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Situation In Jakarta Still Dire

Jakarta and surrounding areas are still reeling from the affects of the severe floods that hit the region more than three weeks ago, says Tri Budiardjo, National Director of CCF Indonesia (Christian Children's Fund).

“The people of Jakarta are becoming increasingly desperate because they are tired, hungry and concerned about losing their sources of income,” says Mr Budiardjo.

“The situation is still dire, with more than 100,000 people still displaced from their homes and living in mosques, village halls, government offices and other temporary shelters. Others are living on the streets, taking shelter under bridges and fly passes.”

“The worst thing is that the rainy season is not over yet and more storms are expected, so we might get hit again,” says Tri Budiardjo.

Although the exact death-toll from the floods is yet to be confirmed, reports suggest there have been as many as 50 casualties. Some infants and children have also become victims of the floods, dying as a result of post-flood diseases such as diarrhoea.

“There have been some acts of crime as people search for food, but overall the rise of social solidarity has been amazing. Business communities, civic groups, sports clubs, churches and the media have all been working together, offering services to affected families to make it through this tragedy,” says Mr Budiardjo.

“People are calling radio stations to say that they’ve cooked meals for people to come and distribute to the flood victims. Some families have been cooking hundreds of meals out of their houses on a daily basis, ever since the flood hit.”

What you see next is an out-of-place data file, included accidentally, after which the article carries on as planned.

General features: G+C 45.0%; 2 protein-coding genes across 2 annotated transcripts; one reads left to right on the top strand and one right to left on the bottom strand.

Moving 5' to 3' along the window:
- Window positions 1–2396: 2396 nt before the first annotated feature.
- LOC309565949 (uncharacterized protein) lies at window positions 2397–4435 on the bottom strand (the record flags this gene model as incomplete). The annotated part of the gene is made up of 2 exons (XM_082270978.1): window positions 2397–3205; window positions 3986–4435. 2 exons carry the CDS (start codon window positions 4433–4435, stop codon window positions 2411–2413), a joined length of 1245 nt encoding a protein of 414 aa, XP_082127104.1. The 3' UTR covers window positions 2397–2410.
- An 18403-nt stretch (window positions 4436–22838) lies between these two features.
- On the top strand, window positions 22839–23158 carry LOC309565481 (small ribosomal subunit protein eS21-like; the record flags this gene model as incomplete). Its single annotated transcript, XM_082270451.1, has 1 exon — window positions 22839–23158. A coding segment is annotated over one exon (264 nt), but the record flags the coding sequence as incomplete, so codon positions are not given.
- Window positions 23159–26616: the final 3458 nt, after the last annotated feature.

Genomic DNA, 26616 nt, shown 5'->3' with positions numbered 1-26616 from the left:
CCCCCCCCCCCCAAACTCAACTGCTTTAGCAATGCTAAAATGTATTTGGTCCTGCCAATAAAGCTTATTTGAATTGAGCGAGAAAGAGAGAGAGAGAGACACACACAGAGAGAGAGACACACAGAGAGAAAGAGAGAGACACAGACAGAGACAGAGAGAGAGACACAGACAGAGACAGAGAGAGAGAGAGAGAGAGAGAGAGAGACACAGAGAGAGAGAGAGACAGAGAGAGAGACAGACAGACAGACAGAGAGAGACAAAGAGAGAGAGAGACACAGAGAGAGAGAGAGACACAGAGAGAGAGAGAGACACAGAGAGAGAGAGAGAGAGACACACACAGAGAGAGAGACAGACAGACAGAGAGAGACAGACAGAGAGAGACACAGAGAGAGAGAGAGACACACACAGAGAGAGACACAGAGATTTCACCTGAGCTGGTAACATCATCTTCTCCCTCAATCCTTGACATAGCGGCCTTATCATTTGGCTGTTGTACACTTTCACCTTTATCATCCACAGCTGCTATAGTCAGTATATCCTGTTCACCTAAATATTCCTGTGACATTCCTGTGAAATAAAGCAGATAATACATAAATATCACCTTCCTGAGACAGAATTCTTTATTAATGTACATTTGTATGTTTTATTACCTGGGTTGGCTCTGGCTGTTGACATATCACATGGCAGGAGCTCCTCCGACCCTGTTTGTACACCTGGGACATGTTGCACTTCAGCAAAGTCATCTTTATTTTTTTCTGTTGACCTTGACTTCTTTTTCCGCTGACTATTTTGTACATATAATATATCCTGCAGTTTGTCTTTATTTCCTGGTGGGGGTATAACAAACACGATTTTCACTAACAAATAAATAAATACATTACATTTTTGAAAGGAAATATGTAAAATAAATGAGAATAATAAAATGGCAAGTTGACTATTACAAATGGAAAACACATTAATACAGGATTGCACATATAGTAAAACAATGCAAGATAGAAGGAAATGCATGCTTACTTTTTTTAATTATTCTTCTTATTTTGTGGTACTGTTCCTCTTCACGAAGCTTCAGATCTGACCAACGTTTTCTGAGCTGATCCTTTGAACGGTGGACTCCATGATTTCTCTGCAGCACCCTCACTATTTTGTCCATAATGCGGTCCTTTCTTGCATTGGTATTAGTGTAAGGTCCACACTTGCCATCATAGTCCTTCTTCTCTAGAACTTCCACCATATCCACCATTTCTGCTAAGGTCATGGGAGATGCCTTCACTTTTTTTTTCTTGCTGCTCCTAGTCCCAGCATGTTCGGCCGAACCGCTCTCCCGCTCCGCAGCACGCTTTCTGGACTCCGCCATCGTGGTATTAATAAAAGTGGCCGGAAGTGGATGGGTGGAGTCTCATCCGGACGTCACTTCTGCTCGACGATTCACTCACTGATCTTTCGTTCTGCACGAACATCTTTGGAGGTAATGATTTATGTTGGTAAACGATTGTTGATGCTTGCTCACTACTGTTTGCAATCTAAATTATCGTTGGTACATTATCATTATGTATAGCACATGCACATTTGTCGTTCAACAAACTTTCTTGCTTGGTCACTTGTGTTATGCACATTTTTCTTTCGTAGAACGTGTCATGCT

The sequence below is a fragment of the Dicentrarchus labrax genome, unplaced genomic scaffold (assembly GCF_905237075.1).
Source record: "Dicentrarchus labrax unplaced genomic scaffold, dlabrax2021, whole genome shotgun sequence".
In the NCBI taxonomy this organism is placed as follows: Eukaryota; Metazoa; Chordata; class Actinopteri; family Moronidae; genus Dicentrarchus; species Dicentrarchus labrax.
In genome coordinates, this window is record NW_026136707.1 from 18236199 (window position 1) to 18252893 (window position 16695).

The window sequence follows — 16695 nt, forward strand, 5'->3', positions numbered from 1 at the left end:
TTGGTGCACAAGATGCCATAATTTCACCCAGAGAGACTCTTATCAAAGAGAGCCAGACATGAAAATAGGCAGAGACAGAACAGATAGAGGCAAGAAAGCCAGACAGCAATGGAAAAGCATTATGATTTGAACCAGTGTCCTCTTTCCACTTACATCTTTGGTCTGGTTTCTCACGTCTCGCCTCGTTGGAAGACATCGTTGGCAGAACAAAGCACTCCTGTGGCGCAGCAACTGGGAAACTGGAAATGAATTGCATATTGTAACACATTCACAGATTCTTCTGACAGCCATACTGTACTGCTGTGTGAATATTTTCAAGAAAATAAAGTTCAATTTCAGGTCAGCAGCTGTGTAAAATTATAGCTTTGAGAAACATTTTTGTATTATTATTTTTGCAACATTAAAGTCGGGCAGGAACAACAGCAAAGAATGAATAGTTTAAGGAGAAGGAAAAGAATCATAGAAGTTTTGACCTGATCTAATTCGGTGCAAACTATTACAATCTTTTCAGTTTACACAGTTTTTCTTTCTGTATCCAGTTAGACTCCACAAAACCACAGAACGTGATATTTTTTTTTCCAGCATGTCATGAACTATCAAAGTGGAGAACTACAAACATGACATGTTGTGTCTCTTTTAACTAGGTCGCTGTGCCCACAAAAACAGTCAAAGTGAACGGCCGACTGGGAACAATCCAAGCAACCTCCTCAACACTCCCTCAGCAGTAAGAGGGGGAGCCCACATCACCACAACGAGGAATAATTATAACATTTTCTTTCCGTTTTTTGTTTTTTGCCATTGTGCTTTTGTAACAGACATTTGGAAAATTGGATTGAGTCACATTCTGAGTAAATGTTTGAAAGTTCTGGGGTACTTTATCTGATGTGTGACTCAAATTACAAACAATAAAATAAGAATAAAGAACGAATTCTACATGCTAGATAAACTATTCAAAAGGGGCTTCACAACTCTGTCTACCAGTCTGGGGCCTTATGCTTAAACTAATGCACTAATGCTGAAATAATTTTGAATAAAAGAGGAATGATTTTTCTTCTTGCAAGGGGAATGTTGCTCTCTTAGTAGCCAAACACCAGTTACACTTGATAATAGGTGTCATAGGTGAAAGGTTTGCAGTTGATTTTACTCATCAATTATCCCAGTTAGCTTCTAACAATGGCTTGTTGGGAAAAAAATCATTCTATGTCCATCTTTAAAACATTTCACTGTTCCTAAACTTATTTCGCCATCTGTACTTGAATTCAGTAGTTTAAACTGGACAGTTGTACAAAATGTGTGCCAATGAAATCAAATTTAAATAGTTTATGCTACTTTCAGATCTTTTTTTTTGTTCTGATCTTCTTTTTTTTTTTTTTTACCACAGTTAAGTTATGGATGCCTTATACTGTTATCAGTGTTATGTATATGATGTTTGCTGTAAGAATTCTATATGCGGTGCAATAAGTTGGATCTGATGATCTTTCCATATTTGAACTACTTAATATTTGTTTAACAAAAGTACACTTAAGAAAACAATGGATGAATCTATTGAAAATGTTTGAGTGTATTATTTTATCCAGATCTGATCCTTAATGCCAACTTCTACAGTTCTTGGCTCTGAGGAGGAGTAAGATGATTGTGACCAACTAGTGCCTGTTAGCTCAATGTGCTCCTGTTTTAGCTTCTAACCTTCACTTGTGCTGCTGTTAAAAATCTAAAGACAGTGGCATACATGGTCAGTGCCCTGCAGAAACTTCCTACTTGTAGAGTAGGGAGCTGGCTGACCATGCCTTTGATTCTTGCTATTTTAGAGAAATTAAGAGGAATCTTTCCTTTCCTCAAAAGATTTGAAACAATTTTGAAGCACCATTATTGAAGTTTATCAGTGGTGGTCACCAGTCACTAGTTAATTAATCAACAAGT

The flooding has affected twelve of CCF’s development projects and more than 1800 families’ houses. People, who were already living on meagre incomes, have lost essential possessions including kitchen utensils, clothing and children’s school books.

Emergency posts have been established within CCF projects and the development agency has extended its services to assist families in need from outside the projects.

CCF's child centres, generally used for child development activities including improving nutritional conditions of children and provide supplemental feeding, have become temporary shelter for families whose homes were severely damaged, and project staff are providing meals, food supplies, medicine and healthcare.
CCF is well established in Indonesia with more than 60 projects operating throughout the region, and last year approximately NZD$9 million worth of development assistance was provided to needy children, their families and communities. Approximately 850 Indonesian children are supported by New Zealanders.

“The extent of these floods has been much worse than the severe floods we experienced in 1996, and they took us years to recover from. It’s heart-breaking to see so much of the progress we’ve made through CCF’s development assistance destroyed,” says Mr Budiardjo.

Plans for long-term flood prevention are currently underway; however one idea includes the construction of more CCF children centres on higher ground, which can be used as temporary shelters and emergency base camps in times of need, and areas for children to have constructive activities at other times.

CCF Indonesia requires around NZD$400,000 for post-emergency rehabilitation in Jakarta. New Zealanders can donate to assist in Jakarta by calling toll free 0800 808 822, or by visiting our website www.ccf.org.nz.

ENDS

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